Cablegate: Daily Summary of Japanese Press 09/19/07

Published: Wed 19 Sep 2007 08:16 AM
DE RUEHKO #4373/01 2620816
P 190816Z SEP 07
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(1) Spot poll on LDP presidential election
(2) UNSC resolution showing appreciation for OEF: DPJ member
"Seeking appreciation is a farce"
(3) DPJ remains opposed to allowing MSDF to continue refueling
mission, describing UNSC's draft resolution as "not a sufficient
(4) DPJ-PNP relationship estranged over postal privatization freeze
(5) Chief Cabinet Secretary Yosano in desperate attempt to explain
reason for not appointing acting prime minister; Abe carrying out
duties from hospital room
(6) Personnel appointments already a focus of attention for LDP;
Only a few cabinet ministers expected to be replaced for remaining
Diet session
(7) Editorial: Japan should not abstain from upcoming UNGA as it did
last year
(8) Cuts in ODA budget a major mistake for Japan's diplomatic
(9) Shock caused by Abe's resignation (Part 4): Concern about
decline in Japan's influence
(1) Spot poll on LDP presidential election
YOMIURI (Page 2) (Full)
September 11, 2007
Questions & Answers
(Figures shown in percentage.)
Q: Now that Prime Minister Abe has announced his resignation, the
ruling Liberal Democratic Party will elect its new president. There
are two candidates running in the LDP race, Yasuo Fukuda and Taro
Aso. Which one do you think is appropriate for the LDP presidency?
Yasuo Fukuda 57.5
Taro Aso 22.4
None 9.2
No answer (N/A) 10.9
Q: What do you think is needed in particular for the next prime
minister? Pick as many as you like from those listed below, if any.
Leadership ability 89.1
Stability 61.3
Public accountability 85.6
Popularity 33.9
Political career 71.5
Political ideal, goal 76.5
Economic sense 76.8
Inter-party coordination 68.6
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Other answers (O/A) 0.4
Nothing in particular (NIP) 1.0
N/A 1.6
Q: What issues would you like the candidates to discuss in the LDP
presidential election? Pick as many as you like from among those
listed below, if any.
Economy, employment 80.7
Consumption tax 69.5
Pensions 89.4
Social divide 62.7
Education 71.1
North Korea 68.4
Politics and money 75.2
Antiterror law 66.2
Constitutional revision 50.9
O/A 0.4
NIP 1.1
N/A 1.2
Q: Would you like the next prime minister to take over Prime
Minister Abe's political stance?
Yes 25.9
No 62.0
N/A 12.1
Q: In the LDP presidential election this time, LDP factions were at
the center of screening candidates. Do you think it was desirable?
Yes 14.6
No 70.2
N/A 15.2
Q: Do you think it's only natural for Prime Minister Abe to step
Yes 58.1
No 32.6
N/A 9.4
Q: Prime Minister Abe has now announced his resignation. Do you
think it's irresponsible to do so at this timing?
Yes 69.3
No 26.4
N/A 4.3
Q: Do you think it would better to dissolve the House of
Representatives as soon as possible for a general election?
Yes 50.7
No 40.6
N/A 8.7
Q: Which political party do you support now? Pick only one.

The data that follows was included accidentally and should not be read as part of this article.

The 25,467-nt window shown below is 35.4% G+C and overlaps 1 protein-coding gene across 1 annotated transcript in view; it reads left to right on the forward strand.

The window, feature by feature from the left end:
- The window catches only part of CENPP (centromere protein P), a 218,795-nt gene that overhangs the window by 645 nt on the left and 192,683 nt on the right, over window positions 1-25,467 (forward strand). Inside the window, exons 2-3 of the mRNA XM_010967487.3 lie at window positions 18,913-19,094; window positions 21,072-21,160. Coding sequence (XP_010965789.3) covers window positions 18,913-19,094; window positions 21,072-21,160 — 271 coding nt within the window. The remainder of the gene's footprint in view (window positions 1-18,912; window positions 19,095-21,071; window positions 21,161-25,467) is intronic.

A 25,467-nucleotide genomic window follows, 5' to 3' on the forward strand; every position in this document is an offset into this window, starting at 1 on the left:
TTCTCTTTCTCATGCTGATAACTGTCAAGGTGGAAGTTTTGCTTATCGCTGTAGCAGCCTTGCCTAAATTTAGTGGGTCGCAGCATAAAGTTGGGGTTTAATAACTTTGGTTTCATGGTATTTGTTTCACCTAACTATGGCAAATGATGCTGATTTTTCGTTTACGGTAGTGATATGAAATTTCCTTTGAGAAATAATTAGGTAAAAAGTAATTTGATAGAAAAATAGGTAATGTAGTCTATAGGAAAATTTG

Liberal Democratic Party (LDP) 31.9
Democratic Party of Japan (DPJ or Minshuto) 27.1
New Komeito (NK) 2.7
Japanese Communist Party (JCP) 2.7
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Social Democratic Party (SDP or Shaminto) 1.4
People's New Party (PNP or Kokumin Shinto) 0.3
New Party Nippon (NPN or Shinto Nippon) ---
Other political parties ---
None 31.6
N/A 2.3
Polling methodology: The survey was conducted across the nation over
the telephone from the afternoon of Sept. 15 through Sept. 16. For
the survey, respondents were chosen on a computer-aided random digit
dialing (RDD) basis. A total of 1,672 households were found to have
one or more eligible voters. Valid answers were obtained from 1,047
persons (63 PERCENT ).
(2) UNSC resolution showing appreciation for OEF: DPJ member
"Seeking appreciation is a farce"
Sept. 19, 2007
In reference to a new United Nations Security Council (UNSC)
resolution that would express appreciation for Operation Enduring
Freedom (OEF), an antiterrorism operation, Chief Cabinet Secretary
Yosano said in a press conference this morning: "Since Japan is not
a UNSC member, instead of lobbying for it, Japan has explained to
council member the situation Japan has found itself placed in, its
activities to date, and the outlook for Diet proceedings,."
According to several UNSC sources, the Japanese government's view
was taken into consideration in drafting the resolution.
Some officials in the Japanese government and members of the ruling
bloc in Diet expect the resolution, if adopted, to make it difficult
for the Democratic Party of Japan (DPJ) to continue to oppose the
government's plan to extend the Maritime Self-Defense Force (MSDF)
refueling operation. Liberal Democratic Party Diet Affairs Committee
Chairman Tadamori Oshima also said: "If such a resolution is
adopted, we will find it easier to obtain public understanding."
However, DPJ Secretary General Yukio Hatoyama told reporters: "Even
if a new resolution is adopted ex post facto in an unnatural way, it
is in the wrong order. Our party's stance will remain unchanged."